Homeworking calculator

Enterprise Nation have launched a new calculator which demonstrates the benefits of flexible working. Their 'savings calculator' demonstrates the benefits of flexible working by showing business owners and employees how much time and money they spend on commuting each year and what the cost is to the environment. It's sponsored by the homeworking friendly Brother and aims to help those who want to work from home make a clear case to their employers, and encourage businesses to become or remain home based and enjoy the savings. Click here to try it out.

Weird sheds

Richard Boyd at the Real Oasis blog has thrown down the gauntlet and asked if we know any sheds weirder than this one. If you do, let us know.

The smallest room

San Sharma over at Enterprise Nation asked me earlier this morning about lavatories in sheds. For those of you like San worried about wasting valuable minutes when rushing from shed to house to powder your nose, consider installing a composting toilet in your garden office. We like the Envirolet® Waterless Self-Contained Systems, an all-in-one unit that you can install directly onto the shed floor without needing any external plumbing or even water. Among the many benefits are that they are environmentally friendly (they reduce and recycle waste into compost), feature patented Automatic Six-Way Aeration (no worries about odours) and can be used in winter (no worries about freeze-ups). There’s a video on the site which is bound to convince you. And there’s a heater control switch too.

Monday, May 14, 2007

Tentworking - the next big thing?

Elizabeth at the Charlottesville Words blog (a blog by, for, and about readers and writers in central Virginia) has a marvellous post about Tentworking. "Last Sunday I had a sudden inspiration to set up one of our tents in the backyard," she writes. "No special reason; it was a nice day and my son had a friend over and I thought someone might enjoy using it. Then I had another inspiration — I would use it. So now most afternoons I go out to the tent with my notes and steno pad and a pen and scribble for an hour or two. Sometimes I nap. Sometimes I sit and listen to the birds. It’s very refreshing. I look forward to my writing time every day now instead of dreading it...I think tents are the next wave of shedworking. Light, portable, affordable — Tentworking." Is tentworking the new shedworking?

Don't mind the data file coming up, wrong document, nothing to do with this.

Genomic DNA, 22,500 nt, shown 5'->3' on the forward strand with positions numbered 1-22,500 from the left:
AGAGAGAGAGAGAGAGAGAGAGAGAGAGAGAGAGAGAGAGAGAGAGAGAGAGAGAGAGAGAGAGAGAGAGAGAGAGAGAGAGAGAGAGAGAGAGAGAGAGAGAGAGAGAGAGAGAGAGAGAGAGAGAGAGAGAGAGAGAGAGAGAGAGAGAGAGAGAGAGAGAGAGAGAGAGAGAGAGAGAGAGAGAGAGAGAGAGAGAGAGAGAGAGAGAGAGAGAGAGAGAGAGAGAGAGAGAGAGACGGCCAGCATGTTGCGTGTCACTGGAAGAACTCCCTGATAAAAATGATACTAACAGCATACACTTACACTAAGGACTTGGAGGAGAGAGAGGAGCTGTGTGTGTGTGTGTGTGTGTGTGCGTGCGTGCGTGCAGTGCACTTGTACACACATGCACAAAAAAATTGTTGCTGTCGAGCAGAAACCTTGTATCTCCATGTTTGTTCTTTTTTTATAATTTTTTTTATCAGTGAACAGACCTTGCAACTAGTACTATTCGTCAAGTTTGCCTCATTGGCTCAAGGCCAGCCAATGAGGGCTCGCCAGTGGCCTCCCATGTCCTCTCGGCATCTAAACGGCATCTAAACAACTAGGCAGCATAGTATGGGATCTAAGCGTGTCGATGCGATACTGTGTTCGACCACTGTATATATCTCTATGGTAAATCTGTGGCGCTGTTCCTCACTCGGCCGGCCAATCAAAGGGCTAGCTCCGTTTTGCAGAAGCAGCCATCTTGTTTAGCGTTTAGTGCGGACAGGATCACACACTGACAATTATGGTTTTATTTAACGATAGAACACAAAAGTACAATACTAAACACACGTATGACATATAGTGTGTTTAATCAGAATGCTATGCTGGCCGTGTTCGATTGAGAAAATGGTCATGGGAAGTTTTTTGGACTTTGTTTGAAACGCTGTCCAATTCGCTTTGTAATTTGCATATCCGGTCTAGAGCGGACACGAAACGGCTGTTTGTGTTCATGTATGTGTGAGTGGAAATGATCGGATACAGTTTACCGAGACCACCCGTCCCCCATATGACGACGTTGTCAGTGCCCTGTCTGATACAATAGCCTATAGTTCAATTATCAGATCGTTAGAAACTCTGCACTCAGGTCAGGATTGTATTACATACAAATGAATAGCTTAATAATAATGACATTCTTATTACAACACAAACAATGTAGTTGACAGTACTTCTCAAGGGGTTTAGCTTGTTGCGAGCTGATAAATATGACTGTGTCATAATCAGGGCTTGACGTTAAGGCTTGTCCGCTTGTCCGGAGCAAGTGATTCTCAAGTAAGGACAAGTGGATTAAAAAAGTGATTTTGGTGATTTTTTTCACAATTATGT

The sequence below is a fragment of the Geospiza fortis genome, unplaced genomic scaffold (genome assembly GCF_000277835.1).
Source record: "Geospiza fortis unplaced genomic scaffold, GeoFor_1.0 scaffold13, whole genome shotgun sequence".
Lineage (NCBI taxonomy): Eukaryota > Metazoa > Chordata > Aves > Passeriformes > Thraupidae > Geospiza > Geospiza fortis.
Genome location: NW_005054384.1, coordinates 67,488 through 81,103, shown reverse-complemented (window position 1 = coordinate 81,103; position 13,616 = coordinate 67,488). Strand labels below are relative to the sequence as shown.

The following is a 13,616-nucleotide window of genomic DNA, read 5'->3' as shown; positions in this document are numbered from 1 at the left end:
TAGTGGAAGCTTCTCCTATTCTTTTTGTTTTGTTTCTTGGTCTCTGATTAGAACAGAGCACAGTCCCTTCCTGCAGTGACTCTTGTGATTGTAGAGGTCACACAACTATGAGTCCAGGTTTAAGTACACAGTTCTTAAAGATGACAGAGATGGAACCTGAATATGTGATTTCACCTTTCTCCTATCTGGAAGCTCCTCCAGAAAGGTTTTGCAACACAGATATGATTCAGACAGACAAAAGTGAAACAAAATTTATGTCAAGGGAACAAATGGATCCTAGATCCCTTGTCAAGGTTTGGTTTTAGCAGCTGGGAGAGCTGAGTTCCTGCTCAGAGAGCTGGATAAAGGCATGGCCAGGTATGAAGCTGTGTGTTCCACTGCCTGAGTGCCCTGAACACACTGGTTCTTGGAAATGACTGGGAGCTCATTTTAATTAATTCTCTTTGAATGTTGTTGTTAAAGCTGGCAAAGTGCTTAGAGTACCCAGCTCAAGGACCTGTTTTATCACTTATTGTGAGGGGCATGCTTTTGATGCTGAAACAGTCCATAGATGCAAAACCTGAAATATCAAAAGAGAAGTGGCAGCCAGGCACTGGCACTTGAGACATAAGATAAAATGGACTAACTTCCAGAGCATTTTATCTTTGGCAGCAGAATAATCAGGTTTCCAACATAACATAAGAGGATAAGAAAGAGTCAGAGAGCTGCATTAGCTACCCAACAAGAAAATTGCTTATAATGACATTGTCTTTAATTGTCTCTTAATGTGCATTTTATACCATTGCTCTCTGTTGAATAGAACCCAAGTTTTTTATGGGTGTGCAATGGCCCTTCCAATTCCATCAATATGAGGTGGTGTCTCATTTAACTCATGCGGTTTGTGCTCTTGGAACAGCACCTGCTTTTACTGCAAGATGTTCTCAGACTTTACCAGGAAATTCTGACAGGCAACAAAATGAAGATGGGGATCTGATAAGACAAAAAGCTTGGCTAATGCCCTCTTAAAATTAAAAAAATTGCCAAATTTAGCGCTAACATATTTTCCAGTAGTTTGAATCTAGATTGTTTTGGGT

Shedworking and birdwatching

Jenny Diski is one of the many writers who work in a shed and her web site has a marvellous description of it. If you're considering going down the garden office route but still not sure, her words will surely persuade you. "I work in a shed at the bottom of the Poet's [Ian Patterson] garden. More palatial than a shed. More palatial than a palace. Windows and glass doors, wood and white paint. Warm. The trains to Kings Lynn run along the end of the garden. There are bird feeders on the fence opposite my desk, in front of the shed where I can watch from my armchair and hanging on the raddled old apple tree that has hardly any leaves left on it now but is an excellent staging post for blue tits, sparrows, chaffinches, starlings, blackbirds, robins, collared doves and once a goldfinch to make a dash for the seed con-tainers. Mostly I watch the birds come and go. Sometimes I work. If anyone asks, I explain that I stare at the birds in order to work, but it's just as likely to be the other way around."

Friday, May 11, 2007

Andrew Marr's shed

At the risk of teetering on the very brink of obsessive garden office spotting, Andrew Marr and his shed appear on the front cover of today's G2 section in The Guardian (it's the background to a nice story about e-books which you can read here).

Friday Eye Candy - Pure Folly